I picture him opening the envelope Charles delivered to the men.  I see him holding the letter.  I imagine how he must be feeling.  I read the words again, in my own mind, as I imagine them racing through his own.  I wish for our minds to meet out there on that highway.    

This is what the letter says:
    Dear Jay,

    By now you must be wondering what's going on.   Please don't rip this letter up because it may be your only contact with us for a while.  

    We love you and we want you to have a good life and a good future.  We've tried everything but nothing  has worked.  This is our last resort.  We really want you in our family.  You are our only son.  It hurts us to watch what you are doing to yourself.

    We love you very much.  We want to make sure that you have everything in life that you need.  You're a great guy.  We have great respect for you.  But it's like you're hiding behind a shell—a hard shell.

    And you can't grow that way.

    For a long time now we're just watching you not doing any of the normal things for your life, for your age.  We worry about you.  We're afraid for your welfare  and at times we've been afraid for your life.  We can't sit by and allow you to hurt yourself like this, watching your values go off.  We know you don't agree with us  right now.  You don't think anything is wrong.  

    You're 16—you don't see the value of your life.  You don't see what we see.

    Please be open to what's ahead of you and learn all you can.  It will help you to find out for yourself why you have so much anger and no interest in working for your future.  We look forward to the day when we can see you, who you genuinely are, with feelings and dreams.  You have a chance to make a good life for  yourself.  We want you to be together with us again and part of our family.  We all already miss you.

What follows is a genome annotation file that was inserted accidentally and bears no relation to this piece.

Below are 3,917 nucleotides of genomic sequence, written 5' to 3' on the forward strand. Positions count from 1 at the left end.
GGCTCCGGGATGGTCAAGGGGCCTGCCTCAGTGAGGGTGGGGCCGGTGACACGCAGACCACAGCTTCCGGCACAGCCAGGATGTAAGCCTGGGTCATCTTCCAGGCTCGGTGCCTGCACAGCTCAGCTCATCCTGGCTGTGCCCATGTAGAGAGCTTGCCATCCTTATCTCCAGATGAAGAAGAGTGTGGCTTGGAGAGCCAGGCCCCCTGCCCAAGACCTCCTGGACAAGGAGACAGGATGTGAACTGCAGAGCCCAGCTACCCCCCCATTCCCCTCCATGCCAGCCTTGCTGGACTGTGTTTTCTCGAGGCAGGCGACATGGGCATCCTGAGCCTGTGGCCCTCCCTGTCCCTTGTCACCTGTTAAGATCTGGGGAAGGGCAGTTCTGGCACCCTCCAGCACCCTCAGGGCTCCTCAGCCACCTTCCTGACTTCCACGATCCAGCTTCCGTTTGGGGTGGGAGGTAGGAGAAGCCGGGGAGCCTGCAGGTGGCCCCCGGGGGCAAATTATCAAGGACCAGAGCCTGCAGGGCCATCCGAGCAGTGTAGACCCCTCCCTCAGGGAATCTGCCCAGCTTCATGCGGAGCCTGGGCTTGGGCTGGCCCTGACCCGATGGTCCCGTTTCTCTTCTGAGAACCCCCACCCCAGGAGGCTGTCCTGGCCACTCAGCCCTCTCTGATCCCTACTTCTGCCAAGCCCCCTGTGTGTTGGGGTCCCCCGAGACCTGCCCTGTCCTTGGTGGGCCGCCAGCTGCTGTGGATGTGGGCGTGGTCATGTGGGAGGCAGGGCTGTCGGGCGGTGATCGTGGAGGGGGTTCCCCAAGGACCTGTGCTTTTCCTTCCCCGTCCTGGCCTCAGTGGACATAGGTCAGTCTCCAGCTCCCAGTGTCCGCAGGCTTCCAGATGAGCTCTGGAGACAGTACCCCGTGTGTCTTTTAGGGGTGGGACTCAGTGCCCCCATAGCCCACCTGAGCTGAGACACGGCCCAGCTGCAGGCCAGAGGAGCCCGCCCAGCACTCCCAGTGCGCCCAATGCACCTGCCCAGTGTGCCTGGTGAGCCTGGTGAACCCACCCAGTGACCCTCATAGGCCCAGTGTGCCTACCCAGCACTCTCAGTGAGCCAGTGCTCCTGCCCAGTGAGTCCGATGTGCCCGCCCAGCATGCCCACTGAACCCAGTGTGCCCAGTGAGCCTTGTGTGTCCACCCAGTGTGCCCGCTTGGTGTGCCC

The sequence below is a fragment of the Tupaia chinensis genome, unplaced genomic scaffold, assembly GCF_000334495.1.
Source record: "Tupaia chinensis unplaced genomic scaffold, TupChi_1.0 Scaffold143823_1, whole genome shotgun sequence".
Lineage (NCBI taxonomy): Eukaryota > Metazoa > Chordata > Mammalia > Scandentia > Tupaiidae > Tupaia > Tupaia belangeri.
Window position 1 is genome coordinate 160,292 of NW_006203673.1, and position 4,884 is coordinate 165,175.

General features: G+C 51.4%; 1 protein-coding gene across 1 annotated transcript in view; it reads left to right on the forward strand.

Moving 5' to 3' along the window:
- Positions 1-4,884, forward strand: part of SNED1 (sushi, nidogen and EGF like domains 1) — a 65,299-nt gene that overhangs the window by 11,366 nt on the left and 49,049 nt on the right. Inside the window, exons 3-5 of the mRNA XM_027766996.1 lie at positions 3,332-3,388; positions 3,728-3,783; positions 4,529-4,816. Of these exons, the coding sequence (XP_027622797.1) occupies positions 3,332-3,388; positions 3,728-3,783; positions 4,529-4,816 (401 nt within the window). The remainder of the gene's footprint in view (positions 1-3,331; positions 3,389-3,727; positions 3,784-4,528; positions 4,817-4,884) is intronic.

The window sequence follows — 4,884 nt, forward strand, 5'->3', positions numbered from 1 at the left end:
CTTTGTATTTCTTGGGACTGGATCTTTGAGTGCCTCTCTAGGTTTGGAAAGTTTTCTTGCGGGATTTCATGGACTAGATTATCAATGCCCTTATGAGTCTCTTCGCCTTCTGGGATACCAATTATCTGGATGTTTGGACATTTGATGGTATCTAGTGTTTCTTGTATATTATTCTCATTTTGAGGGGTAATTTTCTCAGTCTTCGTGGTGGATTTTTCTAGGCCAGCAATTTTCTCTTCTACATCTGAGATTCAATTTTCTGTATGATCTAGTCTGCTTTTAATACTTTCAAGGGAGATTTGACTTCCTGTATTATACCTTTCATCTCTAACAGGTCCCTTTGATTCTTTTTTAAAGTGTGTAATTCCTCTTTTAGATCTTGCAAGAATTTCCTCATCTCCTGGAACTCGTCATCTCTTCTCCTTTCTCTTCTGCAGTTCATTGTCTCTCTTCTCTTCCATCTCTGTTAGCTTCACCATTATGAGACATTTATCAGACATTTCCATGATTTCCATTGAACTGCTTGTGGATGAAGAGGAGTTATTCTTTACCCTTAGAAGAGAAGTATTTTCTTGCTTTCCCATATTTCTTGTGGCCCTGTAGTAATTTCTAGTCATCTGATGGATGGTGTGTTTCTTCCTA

Always remember that

    We love you,

    Love,
    Mom and Dad
[/i]
I was to learn six months later that this was an intervention, a fight for our son's life.
« Last Edit: December 31, 1969, 07:00:00 PM by Guest »
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Offline Anonymous

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Eva Pappas' "The Other Son," book excerpt
« Reply #1 on: July 17, 2007, 08:20:38 AM »
Hmm, posting which fiction beats which again would be linkspam (and everyone here's seen it anyway), and linking to the fetishistic stories this sort of thing resembles would just be pointlessly nasty...
« Last Edit: December 31, 1969, 07:00:00 PM by Guest »